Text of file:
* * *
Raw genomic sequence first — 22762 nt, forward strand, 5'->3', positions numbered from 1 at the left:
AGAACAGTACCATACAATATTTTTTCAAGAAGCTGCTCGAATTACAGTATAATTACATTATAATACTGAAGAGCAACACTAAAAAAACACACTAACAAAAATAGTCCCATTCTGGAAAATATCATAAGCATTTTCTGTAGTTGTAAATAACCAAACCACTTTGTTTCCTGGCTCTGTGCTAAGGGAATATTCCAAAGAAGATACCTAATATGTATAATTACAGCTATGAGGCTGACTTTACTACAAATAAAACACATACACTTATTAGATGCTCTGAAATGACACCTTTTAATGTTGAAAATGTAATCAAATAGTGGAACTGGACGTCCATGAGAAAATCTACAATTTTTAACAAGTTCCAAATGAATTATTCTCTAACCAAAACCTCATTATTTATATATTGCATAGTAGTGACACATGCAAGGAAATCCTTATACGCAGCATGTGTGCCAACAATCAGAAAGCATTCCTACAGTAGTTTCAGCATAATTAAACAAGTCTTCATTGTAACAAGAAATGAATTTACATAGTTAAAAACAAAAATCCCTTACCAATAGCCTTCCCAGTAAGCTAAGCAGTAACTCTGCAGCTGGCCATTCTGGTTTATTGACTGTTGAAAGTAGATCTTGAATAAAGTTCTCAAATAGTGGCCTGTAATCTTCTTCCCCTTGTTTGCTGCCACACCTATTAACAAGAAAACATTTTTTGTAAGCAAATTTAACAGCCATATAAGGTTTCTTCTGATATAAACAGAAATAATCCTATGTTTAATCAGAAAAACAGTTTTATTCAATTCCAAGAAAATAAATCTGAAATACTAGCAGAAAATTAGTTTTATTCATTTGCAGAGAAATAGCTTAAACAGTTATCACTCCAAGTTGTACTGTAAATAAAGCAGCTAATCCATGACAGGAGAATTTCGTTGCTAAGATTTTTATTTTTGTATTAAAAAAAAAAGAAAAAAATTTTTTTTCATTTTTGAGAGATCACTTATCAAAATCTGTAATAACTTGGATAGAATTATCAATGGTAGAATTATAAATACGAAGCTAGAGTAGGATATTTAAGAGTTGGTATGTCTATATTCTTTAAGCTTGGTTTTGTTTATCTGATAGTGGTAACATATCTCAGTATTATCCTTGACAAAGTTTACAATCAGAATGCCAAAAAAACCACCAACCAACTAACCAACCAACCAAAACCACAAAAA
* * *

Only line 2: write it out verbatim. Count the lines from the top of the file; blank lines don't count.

AGAACAGTACCATACAATATTTTTTCAAGAAGCTGCTCGAATTACAGTATAATTACATTATAATACTGAAGAGCAACACTAAAAAAACACACTAACAAAAATAGTCCCATTCTGGAAAATATCATAAGCATTTTCTGTAGTTGTAAATAACCAAACCACTTTGTTTCCTGGCTCTGTGCTAAGGGAATATTCCAAAGAAGATACCTAATATGTATAATTACAGCTATGAGGCTGACTTTACTACAAATAAAACACATACACTTATTAGATGCTCTGAAATGACACCTTTTAATGTTGAAAATGTAATCAAATAGTGGAACTGGACGTCCATGAGAAAATCTACAATTTTTAACAAGTTCCAAATGAATTATTCTCTAACCAAAACCTCATTATTTATATATTGCATAGTAGTGACACATGCAAGGAAATCCTTATACGCAGCATGTGTGCCAACAATCAGAAAGCATTCCTACAGTAGTTTCAGCATAATTAAACAAGTCTTCATTGTAACAAGAAATGAATTTACATAGTTAAAAACAAAAATCCCTTACCAATAGCCTTCCCAGTAAGCTAAGCAGTAACTCTGCAGCTGGCCATTCTGGTTTATTGACTGTTGAAAGTAGATCTTGAATAAAGTTCTCAAATAGTGGCCTGTAATCTTCTTCCCCTTGTTTGCTGCCACACCTATTAACAAGAAAACATTTTTTGTAAGCAAATTTAACAGCCATATAAGGTTTCTTCTGATATAAACAGAAATAATCCTATGTTTAATCAGAAAAACAGTTTTATTCAATTCCAAGAAAATAAATCTGAAATACTAGCAGAAAATTAGTTTTATTCATTTGCAGAGAAATAGCTTAAACAGTTATCACTCCAAGTTGTACTGTAAATAAAGCAGCTAATCCATGACAGGAGAATTTCGTTGCTAAGATTTTTATTTTTGTATTAAAAAAAAAAGAAAAAAATTTTTTTTCATTTTTGAGAGATCACTTATCAAAATCTGTAATAACTTGGATAGAATTATCAATGGTAGAATTATAAATACGAAGCTAGAGTAGGATATTTAAGAGTTGGTATGTCTATATTCTTTAAGCTTGGTTTTGTTTATCTGATAGTGGTAACATATCTCAGTATTATCCTTGACAAAGTTTACAATCAGAATGCCAAAAAAACCACCAACCAACTAACCAACCAACCAAAACCACAAAAA